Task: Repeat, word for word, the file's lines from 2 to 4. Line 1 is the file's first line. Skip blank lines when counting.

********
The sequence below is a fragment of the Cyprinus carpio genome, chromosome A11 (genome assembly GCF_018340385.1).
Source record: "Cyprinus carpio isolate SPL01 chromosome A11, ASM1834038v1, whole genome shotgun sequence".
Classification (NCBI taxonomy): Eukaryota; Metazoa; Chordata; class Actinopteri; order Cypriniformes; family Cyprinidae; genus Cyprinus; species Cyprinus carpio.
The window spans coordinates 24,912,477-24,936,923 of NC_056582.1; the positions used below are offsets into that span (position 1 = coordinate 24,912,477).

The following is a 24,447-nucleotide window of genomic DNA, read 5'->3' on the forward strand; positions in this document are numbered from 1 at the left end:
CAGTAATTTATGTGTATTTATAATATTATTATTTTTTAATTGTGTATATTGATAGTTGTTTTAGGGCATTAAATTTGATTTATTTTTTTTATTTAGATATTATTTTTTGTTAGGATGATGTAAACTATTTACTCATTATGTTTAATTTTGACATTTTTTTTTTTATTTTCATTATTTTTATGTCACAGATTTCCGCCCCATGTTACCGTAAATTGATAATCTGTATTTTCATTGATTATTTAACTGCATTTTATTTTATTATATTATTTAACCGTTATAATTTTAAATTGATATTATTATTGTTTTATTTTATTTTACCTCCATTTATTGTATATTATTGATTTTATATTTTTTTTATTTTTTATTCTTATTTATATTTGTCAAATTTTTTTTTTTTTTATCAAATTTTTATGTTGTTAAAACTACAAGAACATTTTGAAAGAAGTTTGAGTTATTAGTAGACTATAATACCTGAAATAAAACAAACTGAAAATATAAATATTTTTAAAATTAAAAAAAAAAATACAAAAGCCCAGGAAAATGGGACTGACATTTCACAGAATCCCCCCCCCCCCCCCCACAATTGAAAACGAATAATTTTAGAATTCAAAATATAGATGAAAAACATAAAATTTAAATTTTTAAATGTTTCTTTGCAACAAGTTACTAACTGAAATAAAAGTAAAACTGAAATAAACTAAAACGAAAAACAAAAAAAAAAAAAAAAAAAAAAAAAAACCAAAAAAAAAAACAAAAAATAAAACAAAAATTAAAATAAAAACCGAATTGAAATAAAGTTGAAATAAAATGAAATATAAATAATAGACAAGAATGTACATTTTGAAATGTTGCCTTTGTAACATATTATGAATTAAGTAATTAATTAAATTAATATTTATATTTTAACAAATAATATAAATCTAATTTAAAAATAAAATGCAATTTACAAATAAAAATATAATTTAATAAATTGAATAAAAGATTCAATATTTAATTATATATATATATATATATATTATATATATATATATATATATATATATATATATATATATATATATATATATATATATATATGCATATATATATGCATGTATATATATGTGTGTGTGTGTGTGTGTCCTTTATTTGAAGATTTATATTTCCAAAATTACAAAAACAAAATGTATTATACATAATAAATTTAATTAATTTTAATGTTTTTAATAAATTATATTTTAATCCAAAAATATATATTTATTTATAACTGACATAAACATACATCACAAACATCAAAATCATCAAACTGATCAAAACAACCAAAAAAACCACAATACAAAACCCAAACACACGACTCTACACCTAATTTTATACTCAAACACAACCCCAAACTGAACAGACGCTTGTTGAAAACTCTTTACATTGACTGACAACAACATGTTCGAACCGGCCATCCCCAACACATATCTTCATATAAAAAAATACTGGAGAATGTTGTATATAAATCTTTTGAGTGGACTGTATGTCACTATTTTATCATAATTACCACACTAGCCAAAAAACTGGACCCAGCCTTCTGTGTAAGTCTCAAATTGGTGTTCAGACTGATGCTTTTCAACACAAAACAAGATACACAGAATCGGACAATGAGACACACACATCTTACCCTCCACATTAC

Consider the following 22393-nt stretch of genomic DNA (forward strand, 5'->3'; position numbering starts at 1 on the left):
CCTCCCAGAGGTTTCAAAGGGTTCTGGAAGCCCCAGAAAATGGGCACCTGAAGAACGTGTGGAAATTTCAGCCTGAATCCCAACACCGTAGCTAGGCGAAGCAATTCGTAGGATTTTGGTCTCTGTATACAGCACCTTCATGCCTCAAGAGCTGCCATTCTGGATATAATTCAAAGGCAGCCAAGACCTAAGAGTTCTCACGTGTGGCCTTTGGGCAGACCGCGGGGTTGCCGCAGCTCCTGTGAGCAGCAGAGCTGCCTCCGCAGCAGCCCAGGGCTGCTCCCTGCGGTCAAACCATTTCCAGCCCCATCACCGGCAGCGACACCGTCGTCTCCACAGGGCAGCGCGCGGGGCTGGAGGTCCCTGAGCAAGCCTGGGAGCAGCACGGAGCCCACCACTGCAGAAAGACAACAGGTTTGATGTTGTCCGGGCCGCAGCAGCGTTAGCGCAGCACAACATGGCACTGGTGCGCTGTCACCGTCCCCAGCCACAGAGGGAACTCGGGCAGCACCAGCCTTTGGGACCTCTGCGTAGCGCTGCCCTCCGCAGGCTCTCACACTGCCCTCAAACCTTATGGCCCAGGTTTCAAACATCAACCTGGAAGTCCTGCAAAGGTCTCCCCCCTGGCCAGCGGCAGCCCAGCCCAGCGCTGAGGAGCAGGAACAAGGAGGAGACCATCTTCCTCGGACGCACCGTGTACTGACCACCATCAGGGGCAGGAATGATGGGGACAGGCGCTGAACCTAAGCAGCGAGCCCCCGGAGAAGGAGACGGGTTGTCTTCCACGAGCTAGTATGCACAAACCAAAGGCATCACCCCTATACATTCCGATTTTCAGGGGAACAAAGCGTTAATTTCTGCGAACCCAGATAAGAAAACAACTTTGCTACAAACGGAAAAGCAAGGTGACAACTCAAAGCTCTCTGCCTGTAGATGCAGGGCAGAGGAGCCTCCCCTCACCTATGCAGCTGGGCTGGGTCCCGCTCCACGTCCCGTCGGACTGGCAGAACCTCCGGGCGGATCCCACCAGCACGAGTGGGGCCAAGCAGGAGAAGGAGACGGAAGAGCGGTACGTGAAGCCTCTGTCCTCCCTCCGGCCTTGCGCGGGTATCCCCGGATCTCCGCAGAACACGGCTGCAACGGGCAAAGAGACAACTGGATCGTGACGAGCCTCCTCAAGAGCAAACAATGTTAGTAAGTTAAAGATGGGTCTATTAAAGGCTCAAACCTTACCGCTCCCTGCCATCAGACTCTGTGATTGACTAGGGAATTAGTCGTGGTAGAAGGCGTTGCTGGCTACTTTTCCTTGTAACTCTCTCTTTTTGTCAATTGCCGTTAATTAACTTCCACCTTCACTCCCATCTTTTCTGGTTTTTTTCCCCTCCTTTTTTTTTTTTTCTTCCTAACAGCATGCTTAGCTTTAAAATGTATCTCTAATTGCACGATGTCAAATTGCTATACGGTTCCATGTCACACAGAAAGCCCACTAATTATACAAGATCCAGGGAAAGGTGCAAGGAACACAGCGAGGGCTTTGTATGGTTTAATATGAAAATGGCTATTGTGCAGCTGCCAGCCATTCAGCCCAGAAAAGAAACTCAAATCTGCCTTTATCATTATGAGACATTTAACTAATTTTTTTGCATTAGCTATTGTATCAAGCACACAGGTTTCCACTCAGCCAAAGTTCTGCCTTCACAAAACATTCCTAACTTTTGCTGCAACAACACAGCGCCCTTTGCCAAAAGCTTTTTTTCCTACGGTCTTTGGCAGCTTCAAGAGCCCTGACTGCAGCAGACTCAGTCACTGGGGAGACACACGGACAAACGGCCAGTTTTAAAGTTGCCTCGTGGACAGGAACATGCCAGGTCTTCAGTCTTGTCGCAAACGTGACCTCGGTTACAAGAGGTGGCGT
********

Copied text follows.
Source record: "Cyprinus carpio isolate SPL01 chromosome A11, ASM1834038v1, whole genome shotgun sequence".
Classification (NCBI taxonomy): Eukaryota; Metazoa; Chordata; class Actinopteri; order Cypriniformes; family Cyprinidae; genus Cyprinus; species Cyprinus carpio.
The window spans coordinates 24,912,477-24,936,923 of NC_056582.1; the positions used below are offsets into that span (position 1 = coordinate 24,912,477).